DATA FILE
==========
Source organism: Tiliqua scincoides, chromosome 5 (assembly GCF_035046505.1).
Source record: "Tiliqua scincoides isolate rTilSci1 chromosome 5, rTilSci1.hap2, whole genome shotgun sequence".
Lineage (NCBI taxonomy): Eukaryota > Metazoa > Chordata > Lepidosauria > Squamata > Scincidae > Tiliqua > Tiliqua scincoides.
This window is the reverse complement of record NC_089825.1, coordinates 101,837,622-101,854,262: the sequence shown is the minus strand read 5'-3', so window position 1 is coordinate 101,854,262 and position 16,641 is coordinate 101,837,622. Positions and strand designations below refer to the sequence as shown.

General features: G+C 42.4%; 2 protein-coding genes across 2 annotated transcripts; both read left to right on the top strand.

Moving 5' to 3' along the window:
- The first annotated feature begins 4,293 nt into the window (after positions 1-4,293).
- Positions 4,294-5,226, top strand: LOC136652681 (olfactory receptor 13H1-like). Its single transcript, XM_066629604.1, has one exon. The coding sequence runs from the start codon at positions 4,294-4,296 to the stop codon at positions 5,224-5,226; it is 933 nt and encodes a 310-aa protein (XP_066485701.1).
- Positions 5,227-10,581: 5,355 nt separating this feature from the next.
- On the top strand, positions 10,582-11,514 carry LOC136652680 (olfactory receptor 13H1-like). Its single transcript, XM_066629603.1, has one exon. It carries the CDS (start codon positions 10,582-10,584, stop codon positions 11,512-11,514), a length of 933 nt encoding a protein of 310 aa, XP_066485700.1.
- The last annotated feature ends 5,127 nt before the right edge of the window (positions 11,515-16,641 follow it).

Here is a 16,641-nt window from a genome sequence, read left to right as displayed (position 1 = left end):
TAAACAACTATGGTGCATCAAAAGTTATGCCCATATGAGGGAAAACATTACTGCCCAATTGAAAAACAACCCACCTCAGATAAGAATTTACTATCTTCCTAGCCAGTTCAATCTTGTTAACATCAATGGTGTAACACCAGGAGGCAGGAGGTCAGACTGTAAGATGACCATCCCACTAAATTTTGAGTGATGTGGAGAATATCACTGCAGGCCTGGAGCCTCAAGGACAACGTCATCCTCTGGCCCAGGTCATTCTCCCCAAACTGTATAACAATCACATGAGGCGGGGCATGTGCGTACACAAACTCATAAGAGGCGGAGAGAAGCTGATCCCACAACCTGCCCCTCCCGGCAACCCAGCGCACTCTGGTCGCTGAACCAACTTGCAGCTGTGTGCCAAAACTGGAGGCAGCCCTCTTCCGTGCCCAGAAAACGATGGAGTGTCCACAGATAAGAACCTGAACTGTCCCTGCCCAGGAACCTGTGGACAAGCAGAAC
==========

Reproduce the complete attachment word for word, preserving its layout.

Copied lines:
Source organism: Tiliqua scincoides, chromosome 5 (assembly GCF_035046505.1).
Source record: "Tiliqua scincoides isolate rTilSci1 chromosome 5, rTilSci1.hap2, whole genome shotgun sequence".
Lineage (NCBI taxonomy): Eukaryota > Metazoa > Chordata > Lepidosauria > Squamata > Scincidae > Tiliqua > Tiliqua scincoides.
This window is the reverse complement of record NC_089825.1, coordinates 101,837,622-101,854,262: the sequence shown is the minus strand read 5'-3', so window position 1 is coordinate 101,854,262 and position 16,641 is coordinate 101,837,622. Positions and strand designations below refer to the sequence as shown.

General features: G+C 42.4%; 2 protein-coding genes across 2 annotated transcripts; both read left to right on the top strand.

Moving 5' to 3' along the window:
- The first annotated feature begins 4,293 nt into the window (after positions 1-4,293).
- Positions 4,294-5,226, top strand: LOC136652681 (olfactory receptor 13H1-like). Its single transcript, XM_066629604.1, has one exon. The coding sequence runs from the start codon at positions 4,294-4,296 to the stop codon at positions 5,224-5,226; it is 933 nt and encodes a 310-aa protein (XP_066485701.1).
- Positions 5,227-10,581: 5,355 nt separating this feature from the next.
- On the top strand, positions 10,582-11,514 carry LOC136652680 (olfactory receptor 13H1-like). Its single transcript, XM_066629603.1, has one exon. It carries the CDS (start codon positions 10,582-10,584, stop codon positions 11,512-11,514), a length of 933 nt encoding a protein of 310 aa, XP_066485700.1.
- The last annotated feature ends 5,127 nt before the right edge of the window (positions 11,515-16,641 follow it).

Here is a 16,641-nt window from a genome sequence, read left to right as displayed (position 1 = left end):
TAAACAACTATGGTGCATCAAAAGTTATGCCCATATGAGGGAAAACATTACTGCCCAATTGAAAAACAACCCACCTCAGATAAGAATTTACTATCTTCCTAGCCAGTTCAATCTTGTTAACATCAATGGTGTAACACCAGGAGGCAGGAGGTCAGACTGTAAGATGACCATCCCACTAAATTTTGAGTGATGTGGAGAATATCACTGCAGGCCTGGAGCCTCAAGGACAACGTCATCCTCTGGCCCAGGTCATTCTCCCCAAACTGTATAACAATCACATGAGGCGGGGCATGTGCGTACACAAACTCATAAGAGGCGGAGAGAAGCTGATCCCACAACCTGCCCCTCCCGGCAACCCAGCGCACTCTGGTCGCTGAACCAACTTGCAGCTGTGTGCCAAAACTGGAGGCAGCCCTCTTCCGTGCCCAGAAAACGATGGAGTGTCCACAGATAAGAACCTGAACTGTCCCTGCCCAGGAACCTGTGGACAAGCAGAAC